Eye, Ear Symptoms Common in AAV Patients With Rare Condition

Hypertrophic pachymeningitis seen in nearly 5% of 663 adults, often with GPA

Steve Bryson, PhD avatar

by Steve Bryson, PhD |

Share this article:

Share article via email
hypertrophic pachymeningitis | ANCA Vasculitis News | illustration of a study into the brain

Symptoms affecting the eyes and ears are significantly more common in adults with ANCA-associated vasculitis (AAV) who developed hypertrophic pachymeningitis (HP), a rare condition marked by brain inflammation, a study from Japan reported.

Notably, sudden vision or hearing loss was found in AAV patients with HP, suggesting that eye and ear involvement may be implicated in hypertrophic pachymeningitis.

Researchers also noted a significantly higher prevalence of granulomatosis with polyangiitis (GPA), an AAV subtype, in patients with HP compared with those without this condition.

Findings were detailed in the study, “Hypertrophic pachymeningitis in ANCA-associated vasculitis: a cross-sectional and multi-institutional study in Japan (J-CANVAS),” published in the journal Arthritis Research & Therapy.

Recommended Reading
A dropper is seen squirting blood alongside four half-filled vials.

Increase in ANCA Antibodies Linked to AAV Relapse Within 6–12 Months

AAV, a group of autoimmune diseases marked by inflammation and damage to small and medium-sized blood vessels, mainly affects the kidneys and lungs. But in some cases, AAV symptoms are also found in the central nervous system (CNS), composed by the brain and spinal cord.

HP is a rare AAV-related condition of the CNS characterized by inflammation and thickening of the dura, the protective outer layer of the brain, and/or spinal cord inflammation. Due to its rarity, information regarding the occurrence and clinical characteristics of HP in AAV patients is limited.

Hypertrophic pachymeningitis in 10.6% of 141 adults with GPA

To investigate HP in a large group of AAV patients, scientists at the Shinshu University School of Medicine, in Nagano, examined data covering 663 adults enrolled in the Japan Collaborative Registry of ANCA-Associated Vasculitis (J-CANVAS).

Among them, 141 were diagnosed with GPA and 324 with microscopic polyangiitis (MPA), the two most common types of AAV. Eosinophilic granulomatosis with polyangiitis (EGPA), another form of AAV, was identified in 126 participants.

HP was observed in 30 (4.52%) individuals, 15 GPA patients (10.6%) and 15 MPA patients (4.6%), showing that “the prevalence of GPA was significantly higher in patients with HP than in those without HP,” the scientists noted.

HP occurred in 20 out of 558 (3.58%) newly diagnosed patients and in 10 out of 105 (9.52%) patients with relapsed AAV, “which was a significantly higher frequency than that in newly diagnosed AAV.”

Blood tests found higher levels of the two AAV-associated antibodies, MPO-ANCA and PR3-ANCA, and lower numbers of white blood cells and immune lymphocyte cells in patients with HP. According to standard clinical tests, kidney impairment was significantly more frequent in those without HP.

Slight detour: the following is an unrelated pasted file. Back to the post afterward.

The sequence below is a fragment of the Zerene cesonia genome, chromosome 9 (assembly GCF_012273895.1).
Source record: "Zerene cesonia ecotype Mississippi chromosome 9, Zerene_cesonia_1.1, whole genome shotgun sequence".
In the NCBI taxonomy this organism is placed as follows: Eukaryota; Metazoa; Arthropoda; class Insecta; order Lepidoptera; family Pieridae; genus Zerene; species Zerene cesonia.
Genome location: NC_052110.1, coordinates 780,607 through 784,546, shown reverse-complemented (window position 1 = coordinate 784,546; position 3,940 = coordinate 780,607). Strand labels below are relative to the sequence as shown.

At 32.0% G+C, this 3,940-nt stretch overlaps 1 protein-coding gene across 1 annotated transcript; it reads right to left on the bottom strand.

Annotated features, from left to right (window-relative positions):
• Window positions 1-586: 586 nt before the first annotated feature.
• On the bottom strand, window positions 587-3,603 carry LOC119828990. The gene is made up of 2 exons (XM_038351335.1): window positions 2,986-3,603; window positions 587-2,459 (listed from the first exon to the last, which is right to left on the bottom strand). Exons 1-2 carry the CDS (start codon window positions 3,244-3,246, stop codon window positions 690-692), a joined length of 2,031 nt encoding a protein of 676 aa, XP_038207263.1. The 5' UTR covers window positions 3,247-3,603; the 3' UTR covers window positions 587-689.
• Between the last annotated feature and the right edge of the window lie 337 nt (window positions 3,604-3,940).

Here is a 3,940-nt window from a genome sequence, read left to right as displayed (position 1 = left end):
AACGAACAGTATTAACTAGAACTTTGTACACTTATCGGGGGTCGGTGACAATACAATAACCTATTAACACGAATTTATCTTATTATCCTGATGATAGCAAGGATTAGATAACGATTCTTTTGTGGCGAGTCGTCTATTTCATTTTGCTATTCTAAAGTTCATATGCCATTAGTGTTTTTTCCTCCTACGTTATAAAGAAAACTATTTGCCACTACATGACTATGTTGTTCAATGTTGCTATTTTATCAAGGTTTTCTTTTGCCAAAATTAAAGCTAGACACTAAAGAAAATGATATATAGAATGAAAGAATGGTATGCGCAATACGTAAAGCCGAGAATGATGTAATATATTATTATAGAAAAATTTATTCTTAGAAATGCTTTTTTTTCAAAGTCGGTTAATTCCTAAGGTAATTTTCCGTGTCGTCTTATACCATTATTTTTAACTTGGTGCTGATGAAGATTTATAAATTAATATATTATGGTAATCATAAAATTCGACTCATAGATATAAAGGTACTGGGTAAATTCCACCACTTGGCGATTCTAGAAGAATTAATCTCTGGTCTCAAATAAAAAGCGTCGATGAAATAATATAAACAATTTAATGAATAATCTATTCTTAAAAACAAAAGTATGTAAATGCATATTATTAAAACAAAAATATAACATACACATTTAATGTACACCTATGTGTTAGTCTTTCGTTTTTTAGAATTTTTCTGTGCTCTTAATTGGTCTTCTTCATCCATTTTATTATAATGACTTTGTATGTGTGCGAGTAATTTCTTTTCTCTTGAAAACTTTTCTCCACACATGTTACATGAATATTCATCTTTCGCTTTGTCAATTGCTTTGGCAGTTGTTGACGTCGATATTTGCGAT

Based on the Birmingham Vasculitis Activity Scores (BVAS), the occurrence and severity of symptoms affecting the mucous membrane of the eyes, and the ears, nose, and throat (ENT), was significantly higher in patients with HP, as were rates of “sudden visual loss” and “conductive hearing loss.” Conversely, skin and kidney manifestations were significantly lower in the HP group.

“These results suggest that mucous membrane/eye and ENT manifestations may be implicated in the development of HP,” the scientists wrote.

HP was associated with a 5.99-times higher incidence of mucous membrane/eye involvement and a 1.48-times higher incidence of ENT symptoms, analyses showed. HP also significantly associated with BVAS scores for membrane/eye and ENT symptoms, as well as sudden visual loss (20.9-times higher) and conductive hearing loss (11.6-times higher).

The occurrence and severity of nervous system symptoms also were significantly higher in the overall population of patients with HP and in newly diagnosed individuals.

AAV patients with HP experienced significantly more headaches and cranial nerve palsy — a lack of nerve function that can cause weakness or paralysis. Spinal cord lesions occurred significantly more often in those with HP, and meningitis, an inflammation of the membranes covering the brain and spinal cord, also was more frequent in those with HP who had AAV relapses.

Conversely, damage to at least two separate nerve areas, a condition called mononeuritis multiplex, was less often seen in HP patients, considering the overall population of AAV individuals and the subgroup of those newly diagnosed with AAV.

“We expect that the accumulation of significant results determining clinical characteristics can be useful for predicting HP development in AAV,” the scientists wrote. “However, this study was performed using limited clinical information despite the first attempt at a multi-institutional survey.”

Further study, “by analyzing more detailed information from a larger number of patients, is required to elucidate the pathogenesis of HP in AAV,” they added.